It's great to show football in such a good light, says Coyle

 

White Hart Lane

Football moved on at White Hart Lane last night, with relief and gratitude. This was not quite an ordinary FA Cup quarter-final, and there was a very dignified and appropriate nod to the events of 10 days before the game and at half-time.

But when referee Howard Webb blew his whistle this was a conventional FA Cup atmosphere along with everything one would hope for. Unity, perhaps more than anything else, has been the defining characteristic of these difficult days following Fabrice Muamba's cardiac arrest at Tottenham on 17 March. Club rivalry felt like it was almost suspended in recognition of an issue from an entirely different category.

It seemed, beforehand, as if the same might be true last night; an evening of tributes and solidarity, perhaps, with the contest to win a place at Wembley merely a reason for everyone's being there. In fact it was nothing of the sort. That much was immediately apparent in the second minute when Ryo Miyaichi was booed by the home fans. Miyaichi is on loan from Arsenal, for whom he has made two substitute appearances in the Carling Cup.

 

It was precisely the sort of uncharitable mocking which makes an English football atmosphere what it is. Tottenham, after all, are not meant to like Arsenal, and it would not be a proper Tottenham game if they afforded the young winger too much hospitality. The Bolton fans sang about Muamba, and also repeated his name throughout the 41st minute. But they also sang for Miyaichi, Nigel Reo-Coker and Owen Coyle, even soliciting waves from their manager who has been a pillar of strength.

Harry Redknapp wrote in his pre-match programme notes that he had been in touch with his counterpart over recent days. "Owen's handled it fantastically well," Redknapp said. "It was something all those who were here will never forget, but its been like a miracle since then.

"We all know," Redknapp said after the game, "[that] he has a long road ahead but from where he was last Saturday to where we are now, it is just a miracle how much he has improved."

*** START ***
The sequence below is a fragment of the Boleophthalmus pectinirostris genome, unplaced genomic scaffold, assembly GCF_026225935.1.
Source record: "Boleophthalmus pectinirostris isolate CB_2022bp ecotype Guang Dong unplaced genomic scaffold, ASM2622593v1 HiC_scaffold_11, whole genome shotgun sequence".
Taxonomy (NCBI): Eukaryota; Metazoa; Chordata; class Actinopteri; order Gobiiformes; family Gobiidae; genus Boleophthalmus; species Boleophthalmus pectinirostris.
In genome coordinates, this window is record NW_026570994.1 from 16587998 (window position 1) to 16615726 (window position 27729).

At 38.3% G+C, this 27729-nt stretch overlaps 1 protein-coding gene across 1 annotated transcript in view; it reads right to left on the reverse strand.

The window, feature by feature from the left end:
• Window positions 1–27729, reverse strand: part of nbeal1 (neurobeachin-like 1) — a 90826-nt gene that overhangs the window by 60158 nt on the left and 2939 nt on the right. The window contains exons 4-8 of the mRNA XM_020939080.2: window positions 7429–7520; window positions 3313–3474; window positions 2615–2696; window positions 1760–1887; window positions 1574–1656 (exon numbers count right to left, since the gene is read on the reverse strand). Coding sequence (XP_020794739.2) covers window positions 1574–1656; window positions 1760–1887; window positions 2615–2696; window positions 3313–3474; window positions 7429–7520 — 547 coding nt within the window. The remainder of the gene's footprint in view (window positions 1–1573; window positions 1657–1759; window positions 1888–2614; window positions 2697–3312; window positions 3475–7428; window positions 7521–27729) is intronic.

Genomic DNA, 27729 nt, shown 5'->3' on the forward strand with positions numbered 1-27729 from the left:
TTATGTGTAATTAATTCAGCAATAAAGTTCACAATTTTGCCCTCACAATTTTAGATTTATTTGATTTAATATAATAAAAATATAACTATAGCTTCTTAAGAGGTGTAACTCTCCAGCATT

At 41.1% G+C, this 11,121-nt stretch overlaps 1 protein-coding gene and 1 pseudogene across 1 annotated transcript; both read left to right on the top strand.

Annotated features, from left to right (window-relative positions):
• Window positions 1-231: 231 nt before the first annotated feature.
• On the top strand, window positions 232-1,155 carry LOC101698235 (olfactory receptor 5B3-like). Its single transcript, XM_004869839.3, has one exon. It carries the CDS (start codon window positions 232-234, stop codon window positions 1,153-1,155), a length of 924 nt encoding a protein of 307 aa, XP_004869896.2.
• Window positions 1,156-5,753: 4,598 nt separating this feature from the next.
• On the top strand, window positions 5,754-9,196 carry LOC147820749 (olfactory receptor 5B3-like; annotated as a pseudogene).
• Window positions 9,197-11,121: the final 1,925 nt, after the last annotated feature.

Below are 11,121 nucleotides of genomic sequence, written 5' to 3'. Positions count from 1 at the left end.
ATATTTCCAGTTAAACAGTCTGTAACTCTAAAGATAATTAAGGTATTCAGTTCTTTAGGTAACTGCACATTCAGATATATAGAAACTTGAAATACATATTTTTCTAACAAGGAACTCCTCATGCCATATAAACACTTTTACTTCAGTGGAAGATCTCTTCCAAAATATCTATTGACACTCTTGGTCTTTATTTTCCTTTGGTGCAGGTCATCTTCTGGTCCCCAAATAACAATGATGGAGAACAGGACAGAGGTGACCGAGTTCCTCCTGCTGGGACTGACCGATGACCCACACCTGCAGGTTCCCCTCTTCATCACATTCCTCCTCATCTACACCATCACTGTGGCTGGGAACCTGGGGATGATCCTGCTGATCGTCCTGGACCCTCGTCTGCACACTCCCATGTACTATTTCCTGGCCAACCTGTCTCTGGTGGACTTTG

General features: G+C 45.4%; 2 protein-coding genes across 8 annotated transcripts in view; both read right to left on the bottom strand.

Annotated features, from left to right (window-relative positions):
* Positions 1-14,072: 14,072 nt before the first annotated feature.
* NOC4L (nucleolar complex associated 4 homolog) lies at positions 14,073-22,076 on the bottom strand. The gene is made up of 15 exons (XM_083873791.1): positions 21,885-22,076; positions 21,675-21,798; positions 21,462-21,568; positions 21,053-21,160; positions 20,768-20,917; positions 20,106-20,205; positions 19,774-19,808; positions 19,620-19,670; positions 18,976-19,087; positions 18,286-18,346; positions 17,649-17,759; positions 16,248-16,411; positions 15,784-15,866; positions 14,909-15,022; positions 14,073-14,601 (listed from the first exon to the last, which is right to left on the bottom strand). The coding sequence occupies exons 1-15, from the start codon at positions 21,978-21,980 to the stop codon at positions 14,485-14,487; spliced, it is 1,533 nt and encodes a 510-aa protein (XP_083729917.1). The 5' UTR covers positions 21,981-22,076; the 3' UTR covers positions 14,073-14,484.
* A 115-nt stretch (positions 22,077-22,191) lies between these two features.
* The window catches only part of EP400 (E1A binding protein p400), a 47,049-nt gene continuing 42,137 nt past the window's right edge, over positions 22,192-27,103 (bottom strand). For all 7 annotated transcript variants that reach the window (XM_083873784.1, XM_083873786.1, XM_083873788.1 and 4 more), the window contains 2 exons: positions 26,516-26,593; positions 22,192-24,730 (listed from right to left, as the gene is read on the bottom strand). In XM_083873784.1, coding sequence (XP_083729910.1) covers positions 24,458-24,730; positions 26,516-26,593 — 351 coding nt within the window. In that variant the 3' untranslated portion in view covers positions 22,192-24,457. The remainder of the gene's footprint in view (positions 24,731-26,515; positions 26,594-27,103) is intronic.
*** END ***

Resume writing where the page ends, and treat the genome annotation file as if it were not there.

"Hopefully we can all move on now," Redknapp wrote, setting the evening's mood perfectly, "and he can continue to improve."

There was a definite sense, for everyone, that to return the focus to football, both the simple playing of the game and also the thrill of a potential Wembley semi-final, was welcome. This had been earned, though, by the perfectly-pitched pre-game acknowledgments.

"The reason we're here is because Fabrice is getting better," Coyle said watching his brave team lose 3-1 to a very good Spurs side. "The last 10 days have been incredible. It's been great to show football in such a good light, and the way Tottenham have conducted themselves shows them in a very good light."

Before kick-off all the players, and the match officials, came out with T-shirts bearing both club crests and the words "Uniting for Fabrice" on the front and "Thank you for your support for Fabrice" on the back.

When the players were stripped and lined up on the pitch, the announcer declared a moment of thanks for the medical staffs of both clubs, as well as the doctors and ambulance workers. He did not need to complete his exhortation before being drowned out by applause. "It was important we acknowledged all the help we've had," reflected Coyle.

All 30,718 fans, to say nothing of the players and officials from either side who knew Muamba, wanted to express their profound relief at the recent direction of events. But, having done so, they wanted to play the game.